Prior to this acquisition, which changed the company’s commercial landscape by adding a highly functional proprietary tool to their portfolio, the company had teamed up with the International Alliance for Interoperability (IAI – later to become BuildingSmart [16]), to produce a particularly altruistic film called “The End of Babel” [17]. The film promotes open systems and particularly the Industry Foundation Classes (IFC) [18] that AIA had just started to develop. It uses the famous story of the building of Babel as an analogy with the lack of system interoperability and, albeit an American production, was presented by a UK television household name of the day on technology, James Burke. From his script:

"The Tower of Babel, one of the biggest construction projects undertaken. Designed to reach the heavens. But the engineers couldn't finish the job. Halfway through everybody working on the job was stricken with inability to understand what the other fellow was saying. They were all still talking......but they weren't communicating. That incident was supposed to have taken place in around 5,000 BC. And we've been trying to understand each other ever since."

That vision in the film remains an objective of the current BIM initiative in the UK and probably also elsewhere as whist it focuses on the technology and the ambition for IFCs, the underlying story is about total collaboration and cooperation in order to achieve the goal.

Another approach to design collaboration is software which is solely designed to coordinate across varying file formats and include other features such as data collection, construction simulation and clash detection.

Simulation programs, many aimed at environmental issues, have been developed that work with imported models and recently BIM authoring tools have provided inbuilt simulation capability also. More recently still the increase in hand held devices has been recognised and the niche of rapid conceptualisation using such devices is being addressed by software providers including those from outside the established construction software providers and including the power houses behind global data searching.

The last significant player (for now) in the technology support is collaboration software. The message is finally being accepted at the leading edge that the multitudes of designers, consultants, project managers, construction contractors and sub-contractors brought together in a temporary organisation for the term of a project need to be able to communicate in a controlled and reliable manner with much of that communication being at data level. Only then can they start to operate effectively and efficiently as a team. The leading providers of collaboration software have also recognised the basic project stages such as design and contract preparation, construction and contract completion and operate and maintain; and are engaged in making their tools applicable throughout it. Indeed in the UK the government is funding a master ‘digital Plan of Work’ in order that all sectors can adopt a common structure. The gulf between the information involved in the construction and operation of a facility has been identified for some time and much effort is now becoming concentrated on that.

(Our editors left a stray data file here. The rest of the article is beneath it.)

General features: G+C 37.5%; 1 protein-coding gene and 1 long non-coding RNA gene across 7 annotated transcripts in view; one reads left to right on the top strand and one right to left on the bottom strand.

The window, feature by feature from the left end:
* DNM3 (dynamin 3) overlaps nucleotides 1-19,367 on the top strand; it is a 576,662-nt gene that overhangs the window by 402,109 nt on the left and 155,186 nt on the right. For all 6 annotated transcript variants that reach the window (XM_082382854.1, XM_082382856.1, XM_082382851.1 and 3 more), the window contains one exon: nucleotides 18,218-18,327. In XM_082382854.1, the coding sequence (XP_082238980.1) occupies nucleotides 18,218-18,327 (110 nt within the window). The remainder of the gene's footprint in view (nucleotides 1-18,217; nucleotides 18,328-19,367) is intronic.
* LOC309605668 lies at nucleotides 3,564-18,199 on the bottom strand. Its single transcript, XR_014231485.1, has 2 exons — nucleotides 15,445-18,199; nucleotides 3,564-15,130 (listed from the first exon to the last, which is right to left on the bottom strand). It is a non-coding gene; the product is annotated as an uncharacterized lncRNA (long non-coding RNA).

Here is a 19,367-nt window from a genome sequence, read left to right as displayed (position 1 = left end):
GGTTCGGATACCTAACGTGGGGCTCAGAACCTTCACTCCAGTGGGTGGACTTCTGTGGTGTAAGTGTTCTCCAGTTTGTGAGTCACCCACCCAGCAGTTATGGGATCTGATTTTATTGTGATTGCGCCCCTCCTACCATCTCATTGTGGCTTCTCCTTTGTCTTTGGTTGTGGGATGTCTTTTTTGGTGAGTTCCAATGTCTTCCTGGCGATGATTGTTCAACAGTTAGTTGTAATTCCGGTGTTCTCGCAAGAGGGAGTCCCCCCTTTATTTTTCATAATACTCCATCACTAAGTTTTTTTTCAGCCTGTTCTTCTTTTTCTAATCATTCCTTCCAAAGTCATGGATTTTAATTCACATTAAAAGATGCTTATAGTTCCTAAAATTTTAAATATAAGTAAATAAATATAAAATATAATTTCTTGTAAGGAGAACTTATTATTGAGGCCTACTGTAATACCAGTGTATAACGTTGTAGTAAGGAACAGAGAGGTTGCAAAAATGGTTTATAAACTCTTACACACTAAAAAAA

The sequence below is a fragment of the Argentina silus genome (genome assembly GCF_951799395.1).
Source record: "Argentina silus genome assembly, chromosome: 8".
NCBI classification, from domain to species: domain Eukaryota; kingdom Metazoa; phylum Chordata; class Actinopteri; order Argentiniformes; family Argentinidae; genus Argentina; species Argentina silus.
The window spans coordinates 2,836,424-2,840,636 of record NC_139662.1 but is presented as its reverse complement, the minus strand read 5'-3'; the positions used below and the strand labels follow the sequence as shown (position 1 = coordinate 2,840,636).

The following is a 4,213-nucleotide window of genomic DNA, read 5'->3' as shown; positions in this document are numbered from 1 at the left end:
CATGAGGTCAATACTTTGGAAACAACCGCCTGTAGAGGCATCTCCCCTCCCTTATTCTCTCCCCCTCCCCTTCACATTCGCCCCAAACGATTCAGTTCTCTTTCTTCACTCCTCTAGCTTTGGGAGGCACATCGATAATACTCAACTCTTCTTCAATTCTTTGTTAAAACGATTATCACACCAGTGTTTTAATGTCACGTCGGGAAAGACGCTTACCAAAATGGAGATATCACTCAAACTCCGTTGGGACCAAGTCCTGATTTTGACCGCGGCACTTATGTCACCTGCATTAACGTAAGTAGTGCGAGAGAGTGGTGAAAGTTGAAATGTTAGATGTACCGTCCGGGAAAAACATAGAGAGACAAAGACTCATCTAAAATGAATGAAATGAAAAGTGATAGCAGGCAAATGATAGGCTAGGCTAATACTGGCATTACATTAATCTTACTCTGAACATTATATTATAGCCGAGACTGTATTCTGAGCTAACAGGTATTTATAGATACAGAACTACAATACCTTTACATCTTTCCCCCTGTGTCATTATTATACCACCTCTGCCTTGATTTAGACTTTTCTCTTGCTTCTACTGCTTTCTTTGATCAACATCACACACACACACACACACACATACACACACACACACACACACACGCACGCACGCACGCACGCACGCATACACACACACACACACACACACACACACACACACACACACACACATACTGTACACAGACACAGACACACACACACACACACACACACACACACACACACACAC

[edit] Creative tension

Related to the introduction of the technology there is a tension within the education of creative designers such as architects. The argument suggests that creativity could suffer in the face of expediency and this is probably best explained by using a simple example. BIM platforms typically represent walls, for example, as objects with layers and these layers are defined in terms of the depth and height and are then extruded along the length of a line. The program then has the ability to calculate dimensional properties such as the volume of material contained within the wall assembly and to create wall sections and details easily. However by definition this type of workflow is based on the existing buildings, common industry standards and conventional technology and solutions and therefore a project which is produced in BIM authoring software which emphasises these methods is likely to reinforce existing paradigms rather than contribute to developing new ones that advance the art and science. This is, or certainly the fear of it is, further exacerbated by the proliferation of BIM Libraries which, rather like standard details in line-drawn form from previous generations, are viewed with some suspicion.

These perceived limitations of parametric flexibility and geometry sculpting has led to the development of systems supporting non uniform rational basic splines (NURBS). These platforms have provided the power to iterate and transform for complex and provocative architectural forms and are favoured by those wishing to explore forms involving organic shapes and for projects such as those related to infrastructure where, for example, natural landform shapes inform or become a part of the design. NURBS is now increasingly incorporated into more generally available in software.

Fig 5 NURBS.gif

Fig 5. NURBS surface defined by control points over a two-dimensional parameter field. (Creative commons:

Click here to continue reading: BIM - it’s about the Planet - Part 4.

[edit] Find out more

[edit] Related articles on Designing Buildings Wiki

[edit] External references

  • [15] Augmenting Human Intellect: A conceptual framework (1962). Stanford Research Institute for the (then) US Director of Information Sciences, Air Force Office of Scientific Research.
  • [16] BuildingSMART, formerly the International Alliance for Interoperability (IAI), is an international organisation which aims to improve the exchange of information between software applications used in the construction industry
  • [17] Link to view video (current April 2015):-
  • [18] Building SMART has developed Industry Foundation Classes (IFCs) as a neutral and open specification for Building Information Models.

--BRE Group